Using landscape genomics to improve management of insect pest species
Growing up in rural Suffolk, I have always had an interest in entomology and the natural environment. A large proportion of my free time was spent catching/identifying insects and exploring the outdoors. This childhood curiosity influenced my decision to study Bioscience at an undergraduate level where I developed a strong scientific understanding and background of the subject area. After graduation, I was selected to conduct a 6-month internship with Kent Wildlife Trust, working in partnership with Natural England, to identify environmental niches of an endangered species of Gastropod (Segmentina nitida). Following this internship, I joined the Immunology department of the Animal Health Trust as a Research Assistant. The primary goal of this research was to improve the understanding of equine immunity induced by the pathogens during infection, and by vaccination. During employment, I was assistant investigator on several studies and acquired practical molecular and immunological techniques and contributed to research publications.
After gaining valuable laboratory experience, I wanted to pursue a career in entomology, and consequently completed an MSc in entomology at Harper Adams University. My research project was carried out in collaboration with the University of Birmingham (School of Biosciences) and the Birmingham Institute of Forest Research (BIFoR). BIFoR is a large-scale Free Air Carbon Enrichment (FACE) experiment with the overarching aim to understand the future effects of increased levels of carbon dioxide (550 parts per million (ppm) predicted in 2050; c.400 ppm at present) on our forests. Arthropods (including insects) make up the majority of all terrestrial eukaryotic organisms (>1 million described species) and play a significant role in maintaining the function of healthy ecosystems. In a forest environment, arthropods help maintain key ecological processes such as linking above and below ground processes, nutrient cycling, energy flow, species composition and community structure and function. Additionally, insects are important pollinators, herbivores, parasitoids and predators within forest environments and, as a result, a change in abundance and community composition could severely impact the structure and function of forest ecosystems. My project sought to identify whether elevated levels of atmospheric carbon dioxide affects arthropod abundance, diversity and phenology within temperate deciduous oak woodlands. The results from my research suggest that the increased levels of carbon dioxide could influence the overall abundance of arthropods within temperate deciduous oak woodlands and subsequently affect the structure and function forest ecosystems.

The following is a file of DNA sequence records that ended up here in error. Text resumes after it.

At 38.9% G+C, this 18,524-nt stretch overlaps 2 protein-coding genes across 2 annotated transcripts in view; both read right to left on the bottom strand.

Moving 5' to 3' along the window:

I am now a PhD student based at Rothamsted Research (registered at the University of Warwick) and part of the new Waitrose CTP scheme. My PhD project aims to address the issue of the negative impact of insect pests within agriculture, which can result in large economic losses. Monitoring migration patterns of aphid pest species is challenging due to size and the difficultly tracking individuals. Additionally, many insect pests are becoming increasingly resistant to insecticides and/or host-plant resistant cultivars. By incorporating the use of landscape genomics, and applying this to a model system (Nasonovia rebisnigri – the currant-lettuce aphid), I hope to help improve aphid surveillance systems (earlier detection of migration into the crop) and provide important information on the evolution and spread of resistance within the UK.